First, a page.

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Deepsea Cores Offer New Clues To Earthquake Cycles

Date:
December 11, 2001
Source:
Texas A&M University
Summary:
Off the country's Pacific coast, an undersea subduction zone stretches unseen from Canada's Vancouver Island to California's Cape Mendocino. This Cascadia subduction zone, long thought to be strangely dormant, presented an enigma to earthquake scientists. But now paleoseismologists - researchers who study ancient quakes - have put together clues that indicate the zone's fault was active as recently as 300 years ago.

COLLEGE STATION, - Off the country's Pacific coast, an undersea subduction zone stretches unseen from Canada's Vancouver Island to California's Cape Mendocino. This Cascadia subduction zone, long thought to be strangely dormant, presented an enigma to earthquake scientists. But now paleoseismologists - researchers who study ancient quakes - have put together clues that indicate the zone's fault was active as recently as 300 years ago.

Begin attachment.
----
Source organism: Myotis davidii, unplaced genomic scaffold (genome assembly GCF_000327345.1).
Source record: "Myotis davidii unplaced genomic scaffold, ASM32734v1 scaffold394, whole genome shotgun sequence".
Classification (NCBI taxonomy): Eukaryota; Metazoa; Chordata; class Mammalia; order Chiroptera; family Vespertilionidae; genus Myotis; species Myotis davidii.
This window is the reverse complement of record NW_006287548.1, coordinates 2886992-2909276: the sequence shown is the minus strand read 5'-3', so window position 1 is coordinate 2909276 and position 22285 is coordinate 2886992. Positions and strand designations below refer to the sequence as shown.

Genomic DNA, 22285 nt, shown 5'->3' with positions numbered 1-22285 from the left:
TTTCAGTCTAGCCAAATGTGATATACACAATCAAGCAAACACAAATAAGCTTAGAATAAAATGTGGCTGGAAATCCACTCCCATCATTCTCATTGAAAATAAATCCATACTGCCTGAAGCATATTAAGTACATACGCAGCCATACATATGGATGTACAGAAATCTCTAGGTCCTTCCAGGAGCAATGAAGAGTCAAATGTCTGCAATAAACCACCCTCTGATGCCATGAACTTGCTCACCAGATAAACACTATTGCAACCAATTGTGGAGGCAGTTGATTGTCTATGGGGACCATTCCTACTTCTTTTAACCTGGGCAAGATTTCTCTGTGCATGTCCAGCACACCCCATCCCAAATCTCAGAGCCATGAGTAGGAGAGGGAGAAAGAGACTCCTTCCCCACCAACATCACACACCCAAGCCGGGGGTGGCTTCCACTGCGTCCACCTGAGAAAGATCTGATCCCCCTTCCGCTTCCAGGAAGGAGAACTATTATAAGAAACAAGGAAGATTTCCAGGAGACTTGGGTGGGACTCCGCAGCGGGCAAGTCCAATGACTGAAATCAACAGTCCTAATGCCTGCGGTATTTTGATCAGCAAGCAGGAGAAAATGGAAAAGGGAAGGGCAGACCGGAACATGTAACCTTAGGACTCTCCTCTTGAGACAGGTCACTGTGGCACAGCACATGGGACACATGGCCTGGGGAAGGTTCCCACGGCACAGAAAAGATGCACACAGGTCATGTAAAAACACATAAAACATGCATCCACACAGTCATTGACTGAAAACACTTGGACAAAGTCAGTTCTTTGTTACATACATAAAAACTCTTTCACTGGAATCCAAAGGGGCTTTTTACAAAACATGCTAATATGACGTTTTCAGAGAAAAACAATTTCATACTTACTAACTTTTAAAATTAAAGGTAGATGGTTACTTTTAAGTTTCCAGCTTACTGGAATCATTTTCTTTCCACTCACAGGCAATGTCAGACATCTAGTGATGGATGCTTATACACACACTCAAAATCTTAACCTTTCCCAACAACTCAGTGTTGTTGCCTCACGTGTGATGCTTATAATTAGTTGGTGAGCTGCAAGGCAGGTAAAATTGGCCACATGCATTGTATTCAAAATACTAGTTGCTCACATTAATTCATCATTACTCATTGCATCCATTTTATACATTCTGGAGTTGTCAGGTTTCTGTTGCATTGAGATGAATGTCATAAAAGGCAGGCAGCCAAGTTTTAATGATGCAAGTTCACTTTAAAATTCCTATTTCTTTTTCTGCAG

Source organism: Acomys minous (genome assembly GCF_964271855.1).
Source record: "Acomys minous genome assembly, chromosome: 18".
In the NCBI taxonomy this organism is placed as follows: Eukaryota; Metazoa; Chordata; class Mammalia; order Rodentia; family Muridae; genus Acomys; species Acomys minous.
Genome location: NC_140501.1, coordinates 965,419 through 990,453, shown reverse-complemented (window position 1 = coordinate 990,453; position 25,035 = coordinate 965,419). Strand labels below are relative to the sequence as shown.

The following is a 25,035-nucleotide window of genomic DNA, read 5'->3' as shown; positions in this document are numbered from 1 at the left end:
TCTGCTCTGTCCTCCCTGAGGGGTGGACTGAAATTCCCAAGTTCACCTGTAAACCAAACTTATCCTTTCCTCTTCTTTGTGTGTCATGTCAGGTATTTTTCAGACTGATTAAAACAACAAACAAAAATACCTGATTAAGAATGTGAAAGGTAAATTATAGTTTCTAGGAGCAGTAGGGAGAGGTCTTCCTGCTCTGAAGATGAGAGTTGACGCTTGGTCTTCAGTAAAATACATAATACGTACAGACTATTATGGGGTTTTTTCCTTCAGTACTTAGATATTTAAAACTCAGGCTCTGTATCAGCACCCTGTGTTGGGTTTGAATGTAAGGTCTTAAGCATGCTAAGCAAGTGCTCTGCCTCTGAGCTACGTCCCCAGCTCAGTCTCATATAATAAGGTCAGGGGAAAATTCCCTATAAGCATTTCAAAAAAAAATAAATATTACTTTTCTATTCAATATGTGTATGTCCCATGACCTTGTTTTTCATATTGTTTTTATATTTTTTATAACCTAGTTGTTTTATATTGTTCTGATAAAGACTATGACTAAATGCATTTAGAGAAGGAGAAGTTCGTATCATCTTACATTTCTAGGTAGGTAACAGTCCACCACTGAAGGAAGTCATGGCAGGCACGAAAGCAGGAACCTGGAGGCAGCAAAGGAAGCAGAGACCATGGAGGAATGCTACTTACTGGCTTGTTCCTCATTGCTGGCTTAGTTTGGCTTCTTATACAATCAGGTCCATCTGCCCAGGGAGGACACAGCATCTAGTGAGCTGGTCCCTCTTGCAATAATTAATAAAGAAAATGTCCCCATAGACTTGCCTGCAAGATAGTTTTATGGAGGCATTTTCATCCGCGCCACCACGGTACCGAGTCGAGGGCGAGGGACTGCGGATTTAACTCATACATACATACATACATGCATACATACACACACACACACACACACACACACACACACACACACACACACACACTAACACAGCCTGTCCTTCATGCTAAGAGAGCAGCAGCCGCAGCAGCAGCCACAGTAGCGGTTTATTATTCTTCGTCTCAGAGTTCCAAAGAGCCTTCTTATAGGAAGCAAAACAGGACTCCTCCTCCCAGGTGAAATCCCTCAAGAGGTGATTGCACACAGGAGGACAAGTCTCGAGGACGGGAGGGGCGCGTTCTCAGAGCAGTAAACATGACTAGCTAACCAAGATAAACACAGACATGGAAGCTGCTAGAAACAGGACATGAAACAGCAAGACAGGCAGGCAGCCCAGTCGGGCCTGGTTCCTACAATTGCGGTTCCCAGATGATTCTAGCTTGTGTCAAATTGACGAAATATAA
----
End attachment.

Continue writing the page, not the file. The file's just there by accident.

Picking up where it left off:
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Subduction zones are areas where two plates of the earth's crust meet, with one plate bending and sliding down under the other. The bottom plate extends downward and eventually melts, with some of the molten lava rising to erupt at a distance inland. This process builds volcanic mountain chains such as the Cascades of the Pacific Northwest. In another typical scenario, the two plates of a subduction zone may periodically slip violently, causing some of the greatest earthquakes in the earth's crust.